What we know about ASD
What is autism?
There are so many myths floating around about Autism and what that means for your child. You may find a well-meaning friend, parent, or family member insisting you “wait and see,” but you may have also heard that early intervention is the most important thing.
So what do you do? In the realm of parenting, you may feel like you’re under a microscope ALL THE TIME with everyone (and their mother) telling you how to parent. The truth is, as a parent, it is YOUR intuition and the work you do to self-educate that matters most. Do the research yourself, find out the truth for yourself, and let others’ opinions go! In the meantime, let me share some research with you on the topic.
What causes autism?
The exact cause of autism is currently unknown. Research has shown that genetic traits contribute to autism, and there may be environmental influences that increase or reduce risk in people who are already genetically predisposed to the disorder. Vaccine do not cause autism.
How old does a child need to be to be diagnosed with autism?
Signs of autism can be identified between 6 to 12 months. Signs like minimal eye contact, no pointing, or delayed speech development are usually seen early on. Most professionals who specialize in autism say between 18 months and 24 months is a typical age for diagnosing autism. Most autism diagnoses tend to be considered stable, valid, and reliable at 24 months of age. Because they are young and there is still a significant amount of potential for growth due to their brains still developing, this early intervention is very impactful.
Are people with autism smart?
There is a common misconception that if a person has autism, then they are not smart. This is simply not true. The statistics show that 69% of people diagnosed with autism have average or above-average intellectual abilities. It’s essential to get this myth out of your mind. Autism does not directly link to someone’s intelligence.
If I have one child with autism, I will have another?
- For a couple with one child with autism, the current best estimate of the risk of a subsequent child having autism is approximately 10%, based on group averages of various studies.
Why are so many children being diagnosed with autism?
As a field of education, childhood development, speech pathology, and psychology, we are getting better at identifying the signs of autism earlier than ever before. We have made significant growth in this area, and now that our tools are better and our knowledge is more significant, it may seem that diagnosis is more prevalent, but that’s simply not the case. It’s merely identified more accurately and much earlier.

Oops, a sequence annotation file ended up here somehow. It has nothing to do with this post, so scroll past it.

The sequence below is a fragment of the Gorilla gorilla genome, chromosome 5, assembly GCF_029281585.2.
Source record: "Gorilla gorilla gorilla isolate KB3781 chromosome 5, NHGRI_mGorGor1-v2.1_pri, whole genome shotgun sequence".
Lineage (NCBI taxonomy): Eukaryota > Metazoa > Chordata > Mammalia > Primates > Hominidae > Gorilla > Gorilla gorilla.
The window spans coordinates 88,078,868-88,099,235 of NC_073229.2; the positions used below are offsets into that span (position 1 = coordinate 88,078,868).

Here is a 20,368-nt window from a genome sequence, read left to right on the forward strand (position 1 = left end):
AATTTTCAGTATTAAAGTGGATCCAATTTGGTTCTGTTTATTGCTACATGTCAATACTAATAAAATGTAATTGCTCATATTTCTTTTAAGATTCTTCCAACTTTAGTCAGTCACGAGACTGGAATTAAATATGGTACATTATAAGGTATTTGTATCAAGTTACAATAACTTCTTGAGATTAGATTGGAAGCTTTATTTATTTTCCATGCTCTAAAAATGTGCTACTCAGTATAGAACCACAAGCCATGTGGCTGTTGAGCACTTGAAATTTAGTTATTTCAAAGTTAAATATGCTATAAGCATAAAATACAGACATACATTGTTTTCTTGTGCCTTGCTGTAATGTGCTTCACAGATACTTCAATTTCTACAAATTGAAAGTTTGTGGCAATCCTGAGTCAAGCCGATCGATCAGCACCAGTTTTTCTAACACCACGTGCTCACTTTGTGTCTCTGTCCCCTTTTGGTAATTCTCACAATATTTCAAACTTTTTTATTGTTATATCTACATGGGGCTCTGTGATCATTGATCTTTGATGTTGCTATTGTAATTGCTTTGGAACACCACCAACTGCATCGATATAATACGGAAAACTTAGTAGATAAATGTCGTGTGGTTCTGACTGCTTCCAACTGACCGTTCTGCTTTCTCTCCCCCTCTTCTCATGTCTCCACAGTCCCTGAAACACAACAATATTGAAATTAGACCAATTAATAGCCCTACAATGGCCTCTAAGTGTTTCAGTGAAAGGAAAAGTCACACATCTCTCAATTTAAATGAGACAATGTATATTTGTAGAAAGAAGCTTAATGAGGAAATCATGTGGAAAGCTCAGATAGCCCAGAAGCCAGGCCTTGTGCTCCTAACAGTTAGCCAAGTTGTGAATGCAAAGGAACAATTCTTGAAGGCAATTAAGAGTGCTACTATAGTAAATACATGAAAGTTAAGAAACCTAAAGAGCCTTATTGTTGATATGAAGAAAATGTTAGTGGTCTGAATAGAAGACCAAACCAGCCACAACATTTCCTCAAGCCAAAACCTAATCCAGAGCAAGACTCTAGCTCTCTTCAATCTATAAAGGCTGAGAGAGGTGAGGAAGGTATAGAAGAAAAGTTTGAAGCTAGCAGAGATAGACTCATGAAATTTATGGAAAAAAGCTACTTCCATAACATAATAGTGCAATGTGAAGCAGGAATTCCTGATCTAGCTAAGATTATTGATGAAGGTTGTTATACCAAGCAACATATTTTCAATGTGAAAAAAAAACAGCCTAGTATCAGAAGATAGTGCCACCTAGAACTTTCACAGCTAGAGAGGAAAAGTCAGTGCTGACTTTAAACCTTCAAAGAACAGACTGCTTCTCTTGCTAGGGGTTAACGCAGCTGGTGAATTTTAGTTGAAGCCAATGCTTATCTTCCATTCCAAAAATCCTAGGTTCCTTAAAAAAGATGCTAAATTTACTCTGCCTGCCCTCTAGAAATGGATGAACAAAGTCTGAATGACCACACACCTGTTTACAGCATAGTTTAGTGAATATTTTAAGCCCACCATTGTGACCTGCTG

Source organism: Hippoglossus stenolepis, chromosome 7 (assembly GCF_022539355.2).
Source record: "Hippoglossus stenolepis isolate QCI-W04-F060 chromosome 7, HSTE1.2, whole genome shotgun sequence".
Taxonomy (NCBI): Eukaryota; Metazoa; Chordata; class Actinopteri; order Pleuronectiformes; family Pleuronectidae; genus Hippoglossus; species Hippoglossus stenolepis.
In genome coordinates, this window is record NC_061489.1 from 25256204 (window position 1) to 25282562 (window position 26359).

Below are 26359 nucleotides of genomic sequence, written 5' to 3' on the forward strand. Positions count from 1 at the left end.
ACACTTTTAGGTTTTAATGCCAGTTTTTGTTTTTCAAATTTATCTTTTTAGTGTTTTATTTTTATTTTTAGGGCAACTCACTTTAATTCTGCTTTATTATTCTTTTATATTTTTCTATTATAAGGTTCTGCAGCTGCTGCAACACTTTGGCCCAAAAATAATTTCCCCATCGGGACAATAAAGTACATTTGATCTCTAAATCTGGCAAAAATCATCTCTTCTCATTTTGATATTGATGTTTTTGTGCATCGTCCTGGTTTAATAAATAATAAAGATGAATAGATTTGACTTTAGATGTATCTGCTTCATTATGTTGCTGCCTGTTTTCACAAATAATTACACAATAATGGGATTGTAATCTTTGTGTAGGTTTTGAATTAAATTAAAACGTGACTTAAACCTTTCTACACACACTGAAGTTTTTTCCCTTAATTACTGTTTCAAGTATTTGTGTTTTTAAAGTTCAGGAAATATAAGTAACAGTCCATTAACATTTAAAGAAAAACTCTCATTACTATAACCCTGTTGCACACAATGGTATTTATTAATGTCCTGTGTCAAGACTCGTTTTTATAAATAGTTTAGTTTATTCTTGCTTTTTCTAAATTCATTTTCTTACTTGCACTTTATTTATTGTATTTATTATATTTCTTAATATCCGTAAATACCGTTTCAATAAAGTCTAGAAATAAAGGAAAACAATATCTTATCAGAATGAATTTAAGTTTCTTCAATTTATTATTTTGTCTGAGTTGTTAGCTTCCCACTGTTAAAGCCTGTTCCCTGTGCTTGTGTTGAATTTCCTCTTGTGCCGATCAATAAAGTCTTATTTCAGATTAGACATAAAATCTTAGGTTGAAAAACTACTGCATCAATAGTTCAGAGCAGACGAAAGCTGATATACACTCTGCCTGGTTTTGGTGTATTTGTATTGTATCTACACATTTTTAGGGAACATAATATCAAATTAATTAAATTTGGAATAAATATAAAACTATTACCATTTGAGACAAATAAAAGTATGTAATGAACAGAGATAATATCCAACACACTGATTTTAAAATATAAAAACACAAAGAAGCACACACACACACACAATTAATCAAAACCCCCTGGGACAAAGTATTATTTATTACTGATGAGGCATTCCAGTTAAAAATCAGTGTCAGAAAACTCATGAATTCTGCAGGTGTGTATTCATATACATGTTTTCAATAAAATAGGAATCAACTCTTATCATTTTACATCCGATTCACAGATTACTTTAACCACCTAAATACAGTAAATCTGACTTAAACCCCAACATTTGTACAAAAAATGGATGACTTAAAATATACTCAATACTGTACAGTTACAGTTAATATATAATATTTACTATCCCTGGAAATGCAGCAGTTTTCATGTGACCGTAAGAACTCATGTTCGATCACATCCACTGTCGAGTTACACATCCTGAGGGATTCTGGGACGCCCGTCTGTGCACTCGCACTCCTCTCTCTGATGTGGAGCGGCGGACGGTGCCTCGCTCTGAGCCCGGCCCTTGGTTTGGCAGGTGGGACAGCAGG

Is autism more common in boys?
Yes, autism is much more common in boys; five times more common. For boys, the ratio is 1-in-42, and for girls, the rate is 1-in-189.
Common Questions about Autism
If you have insurance, a great place to start is with your pediatrician. Discuss your concerns with them and ask for a referral for a developmental evaluation from a pediatric psychologist and speech-language pathologist.
If you live in the United States and your child is under the age of three years old, contact your state Early Start program and ask for a developmental evaluation from their team of professionals. These services are state-funded and free of charge.
If you live in the United States and your child is under the age of three years old, contact your local school district and ask for a developmental evaluation by the school psychologist. These services are state-funded and free of charge.
Contacting a licensed professional in your area is the best way to get answers, but of course, this process takes time. I'm sure you are feeling worried and want to start something right away to help your child. That's why I've created the online course for parents called How to Teach a Toddler to Talk.
Yes! As a speech-language pathologist, I’ve helped scores of autistic children learn to communicate. Waitlists for evaluations can be quite long, and speech therapy is not as accessible during the covid-19 pandemic, so while you pursue in-person services, enroll in my online course for parents.
One of the critical skills that autistic children struggle with is communication, and that is what speech-language pathologists are best at treating! I specialized in this autism speech therapy during my master's program in Speech-Language Pathology and Audiology. In my DIY online course for parents, I share my step-by-step process for helping your child from home.
An estimated 60% of autistic people learn to talk in some manner through intervention. I'd love to share my expertise with you in my online program, How to Teach a Toddler to Talk! and give you tangible steps to start today with your child.
Disclaimer: This information is meant for general education and not to diagnose. Every child is different, and Autism Spectrum Disorder is a complex developmental disorder that can manifest differently in other people.
Note: I am electing to use identity-first language to describe the Autistic community in this blog because it is the preference of many Autistic people.